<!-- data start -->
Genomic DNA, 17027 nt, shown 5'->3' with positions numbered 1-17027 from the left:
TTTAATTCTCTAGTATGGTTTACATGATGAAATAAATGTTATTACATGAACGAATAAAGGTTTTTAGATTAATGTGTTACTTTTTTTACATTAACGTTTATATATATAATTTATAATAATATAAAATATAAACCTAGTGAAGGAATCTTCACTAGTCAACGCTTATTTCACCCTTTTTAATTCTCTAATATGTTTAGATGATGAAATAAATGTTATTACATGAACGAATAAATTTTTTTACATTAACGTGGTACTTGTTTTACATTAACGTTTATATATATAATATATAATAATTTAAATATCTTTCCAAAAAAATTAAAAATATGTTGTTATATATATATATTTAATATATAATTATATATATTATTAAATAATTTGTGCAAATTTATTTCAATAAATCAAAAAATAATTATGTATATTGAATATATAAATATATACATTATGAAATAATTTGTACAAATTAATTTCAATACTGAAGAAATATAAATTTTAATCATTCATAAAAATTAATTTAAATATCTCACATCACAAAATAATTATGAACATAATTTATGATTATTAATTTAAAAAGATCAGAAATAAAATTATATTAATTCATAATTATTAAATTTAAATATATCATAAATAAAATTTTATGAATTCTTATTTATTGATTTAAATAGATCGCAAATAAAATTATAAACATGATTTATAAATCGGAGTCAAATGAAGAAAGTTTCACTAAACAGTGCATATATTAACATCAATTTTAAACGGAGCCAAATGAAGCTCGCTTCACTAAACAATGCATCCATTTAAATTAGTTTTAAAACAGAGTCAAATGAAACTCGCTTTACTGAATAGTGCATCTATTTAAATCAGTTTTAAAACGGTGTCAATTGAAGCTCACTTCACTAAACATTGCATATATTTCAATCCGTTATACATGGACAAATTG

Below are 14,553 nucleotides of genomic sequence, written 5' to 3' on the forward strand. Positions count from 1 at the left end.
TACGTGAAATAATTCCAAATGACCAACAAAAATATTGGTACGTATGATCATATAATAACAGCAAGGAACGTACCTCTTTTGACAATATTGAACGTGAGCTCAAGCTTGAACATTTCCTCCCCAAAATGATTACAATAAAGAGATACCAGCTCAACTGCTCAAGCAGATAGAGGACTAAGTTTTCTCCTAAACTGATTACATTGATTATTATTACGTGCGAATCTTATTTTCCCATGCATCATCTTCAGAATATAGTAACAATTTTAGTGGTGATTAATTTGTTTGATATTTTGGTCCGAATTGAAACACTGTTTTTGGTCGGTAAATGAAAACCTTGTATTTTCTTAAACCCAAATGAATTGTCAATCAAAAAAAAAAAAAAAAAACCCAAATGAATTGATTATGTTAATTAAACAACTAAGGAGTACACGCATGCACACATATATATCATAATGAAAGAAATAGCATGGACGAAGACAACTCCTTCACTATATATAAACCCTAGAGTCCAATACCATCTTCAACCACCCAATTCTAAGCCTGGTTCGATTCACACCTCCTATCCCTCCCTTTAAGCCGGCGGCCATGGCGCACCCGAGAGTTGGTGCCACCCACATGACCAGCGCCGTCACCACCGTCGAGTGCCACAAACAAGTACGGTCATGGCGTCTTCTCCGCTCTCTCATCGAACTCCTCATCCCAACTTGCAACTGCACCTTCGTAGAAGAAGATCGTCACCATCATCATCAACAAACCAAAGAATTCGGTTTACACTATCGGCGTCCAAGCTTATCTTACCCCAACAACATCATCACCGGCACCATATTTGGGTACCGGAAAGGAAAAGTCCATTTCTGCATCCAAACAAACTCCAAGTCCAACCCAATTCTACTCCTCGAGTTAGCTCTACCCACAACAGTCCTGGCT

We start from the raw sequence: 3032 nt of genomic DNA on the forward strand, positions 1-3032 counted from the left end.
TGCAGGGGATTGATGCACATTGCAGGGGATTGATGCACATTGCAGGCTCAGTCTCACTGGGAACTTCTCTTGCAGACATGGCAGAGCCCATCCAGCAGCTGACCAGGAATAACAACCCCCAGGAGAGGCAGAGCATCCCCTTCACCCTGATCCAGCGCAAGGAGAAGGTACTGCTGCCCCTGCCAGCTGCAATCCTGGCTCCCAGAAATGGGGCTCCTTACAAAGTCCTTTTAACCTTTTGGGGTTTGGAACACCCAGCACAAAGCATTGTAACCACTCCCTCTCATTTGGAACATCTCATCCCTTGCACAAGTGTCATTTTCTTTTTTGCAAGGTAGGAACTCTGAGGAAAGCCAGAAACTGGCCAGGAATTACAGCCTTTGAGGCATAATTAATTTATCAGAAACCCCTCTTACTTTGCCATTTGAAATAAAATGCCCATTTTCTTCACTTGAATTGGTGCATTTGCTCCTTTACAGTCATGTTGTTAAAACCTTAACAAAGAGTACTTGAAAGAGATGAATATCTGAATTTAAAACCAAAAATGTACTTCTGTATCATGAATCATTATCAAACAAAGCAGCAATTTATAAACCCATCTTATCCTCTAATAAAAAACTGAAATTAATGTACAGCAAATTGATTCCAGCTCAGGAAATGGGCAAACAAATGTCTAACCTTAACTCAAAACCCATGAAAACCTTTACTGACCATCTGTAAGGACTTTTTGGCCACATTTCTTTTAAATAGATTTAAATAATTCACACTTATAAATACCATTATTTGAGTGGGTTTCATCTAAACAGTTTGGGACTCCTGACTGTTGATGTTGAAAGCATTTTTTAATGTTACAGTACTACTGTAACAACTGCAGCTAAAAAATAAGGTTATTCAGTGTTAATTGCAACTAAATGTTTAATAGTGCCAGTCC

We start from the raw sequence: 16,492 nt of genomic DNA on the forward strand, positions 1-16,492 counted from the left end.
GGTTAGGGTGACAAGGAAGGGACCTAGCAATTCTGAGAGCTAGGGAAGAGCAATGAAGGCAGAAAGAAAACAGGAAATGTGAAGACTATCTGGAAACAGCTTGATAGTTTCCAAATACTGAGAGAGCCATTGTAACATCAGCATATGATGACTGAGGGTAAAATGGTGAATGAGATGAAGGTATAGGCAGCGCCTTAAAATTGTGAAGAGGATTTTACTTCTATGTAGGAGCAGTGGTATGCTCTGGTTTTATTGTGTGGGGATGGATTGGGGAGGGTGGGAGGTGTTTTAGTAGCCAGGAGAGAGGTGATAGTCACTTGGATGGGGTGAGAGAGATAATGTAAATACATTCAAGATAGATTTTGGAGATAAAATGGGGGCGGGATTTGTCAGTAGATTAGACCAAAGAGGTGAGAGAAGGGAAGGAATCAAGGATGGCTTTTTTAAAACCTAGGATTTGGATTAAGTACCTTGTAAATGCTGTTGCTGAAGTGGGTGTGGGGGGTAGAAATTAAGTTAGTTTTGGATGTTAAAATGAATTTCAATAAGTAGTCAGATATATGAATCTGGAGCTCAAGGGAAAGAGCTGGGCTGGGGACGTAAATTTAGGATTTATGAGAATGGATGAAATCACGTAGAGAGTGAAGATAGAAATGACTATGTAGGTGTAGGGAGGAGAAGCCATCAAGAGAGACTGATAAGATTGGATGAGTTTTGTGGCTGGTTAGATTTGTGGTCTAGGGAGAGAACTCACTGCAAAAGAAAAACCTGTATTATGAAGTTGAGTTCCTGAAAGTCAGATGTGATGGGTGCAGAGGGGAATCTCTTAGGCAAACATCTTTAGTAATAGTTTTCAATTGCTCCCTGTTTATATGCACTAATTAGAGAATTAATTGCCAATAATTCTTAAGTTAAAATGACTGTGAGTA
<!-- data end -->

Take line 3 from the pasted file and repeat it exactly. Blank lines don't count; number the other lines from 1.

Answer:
Below are 14,553 nucleotides of genomic sequence, written 5' to 3' on the forward strand. Positions count from 1 at the left end.